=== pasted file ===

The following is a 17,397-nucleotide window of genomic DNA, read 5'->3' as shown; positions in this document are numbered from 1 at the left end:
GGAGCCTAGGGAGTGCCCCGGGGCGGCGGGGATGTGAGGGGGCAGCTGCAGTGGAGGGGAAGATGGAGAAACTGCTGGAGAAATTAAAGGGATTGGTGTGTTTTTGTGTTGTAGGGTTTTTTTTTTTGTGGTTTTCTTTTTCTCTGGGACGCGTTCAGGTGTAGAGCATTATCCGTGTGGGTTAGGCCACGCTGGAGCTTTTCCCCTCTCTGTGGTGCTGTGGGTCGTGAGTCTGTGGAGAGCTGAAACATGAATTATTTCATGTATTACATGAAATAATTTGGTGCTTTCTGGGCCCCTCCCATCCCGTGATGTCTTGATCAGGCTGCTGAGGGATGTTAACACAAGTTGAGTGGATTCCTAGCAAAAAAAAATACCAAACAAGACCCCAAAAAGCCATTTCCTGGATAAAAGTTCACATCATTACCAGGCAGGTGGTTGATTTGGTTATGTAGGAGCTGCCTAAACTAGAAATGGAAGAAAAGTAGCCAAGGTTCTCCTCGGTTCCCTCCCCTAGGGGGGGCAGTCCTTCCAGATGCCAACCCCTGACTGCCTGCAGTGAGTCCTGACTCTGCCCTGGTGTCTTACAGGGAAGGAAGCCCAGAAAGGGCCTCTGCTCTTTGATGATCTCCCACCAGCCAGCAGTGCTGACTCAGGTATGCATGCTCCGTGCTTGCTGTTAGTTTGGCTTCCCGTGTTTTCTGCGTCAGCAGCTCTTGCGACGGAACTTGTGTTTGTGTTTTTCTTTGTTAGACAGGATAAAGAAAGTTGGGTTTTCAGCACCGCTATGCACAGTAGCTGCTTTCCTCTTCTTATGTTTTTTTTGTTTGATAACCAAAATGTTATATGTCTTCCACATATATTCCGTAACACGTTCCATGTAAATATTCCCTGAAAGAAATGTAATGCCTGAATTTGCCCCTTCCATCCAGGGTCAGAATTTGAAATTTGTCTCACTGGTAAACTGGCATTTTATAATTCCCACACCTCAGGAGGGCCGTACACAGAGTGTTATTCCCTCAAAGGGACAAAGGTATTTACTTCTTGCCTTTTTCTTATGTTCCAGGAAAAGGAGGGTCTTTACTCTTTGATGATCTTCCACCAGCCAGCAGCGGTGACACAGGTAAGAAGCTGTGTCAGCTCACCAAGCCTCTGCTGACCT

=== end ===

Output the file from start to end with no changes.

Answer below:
The following is a 17,397-nucleotide window of genomic DNA, read 5'->3' as shown; positions in this document are numbered from 1 at the left end:
GGAGCCTAGGGAGTGCCCCGGGGCGGCGGGGATGTGAGGGGGCAGCTGCAGTGGAGGGGAAGATGGAGAAACTGCTGGAGAAATTAAAGGGATTGGTGTGTTTTTGTGTTGTAGGGTTTTTTTTTTTGTGGTTTTCTTTTTCTCTGGGACGCGTTCAGGTGTAGAGCATTATCCGTGTGGGTTAGGCCACGCTGGAGCTTTTCCCCTCTCTGTGGTGCTGTGGGTCGTGAGTCTGTGGAGAGCTGAAACATGAATTATTTCATGTATTACATGAAATAATTTGGTGCTTTCTGGGCCCCTCCCATCCCGTGATGTCTTGATCAGGCTGCTGAGGGATGTTAACACAAGTTGAGTGGATTCCTAGCAAAAAAAAATACCAAACAAGACCCCAAAAAGCCATTTCCTGGATAAAAGTTCACATCATTACCAGGCAGGTGGTTGATTTGGTTATGTAGGAGCTGCCTAAACTAGAAATGGAAGAAAAGTAGCCAAGGTTCTCCTCGGTTCCCTCCCCTAGGGGGGGCAGTCCTTCCAGATGCCAACCCCTGACTGCCTGCAGTGAGTCCTGACTCTGCCCTGGTGTCTTACAGGGAAGGAAGCCCAGAAAGGGCCTCTGCTCTTTGATGATCTCCCACCAGCCAGCAGTGCTGACTCAGGTATGCATGCTCCGTGCTTGCTGTTAGTTTGGCTTCCCGTGTTTTCTGCGTCAGCAGCTCTTGCGACGGAACTTGTGTTTGTGTTTTTCTTTGTTAGACAGGATAAAGAAAGTTGGGTTTTCAGCACCGCTATGCACAGTAGCTGCTTTCCTCTTCTTATGTTTTTTTTGTTTGATAACCAAAATGTTATATGTCTTCCACATATATTCCGTAACACGTTCCATGTAAATATTCCCTGAAAGAAATGTAATGCCTGAATTTGCCCCTTCCATCCAGGGTCAGAATTTGAAATTTGTCTCACTGGTAAACTGGCATTTTATAATTCCCACACCTCAGGAGGGCCGTACACAGAGTGTTATTCCCTCAAAGGGACAAAGGTATTTACTTCTTGCCTTTTTCTTATGTTCCAGGAAAAGGAGGGTCTTTACTCTTTGATGATCTTCCACCAGCCAGCAGCGGTGACACAGGTAAGAAGCTGTGTCAGCTCACCAAGCCTCTGCTGACCT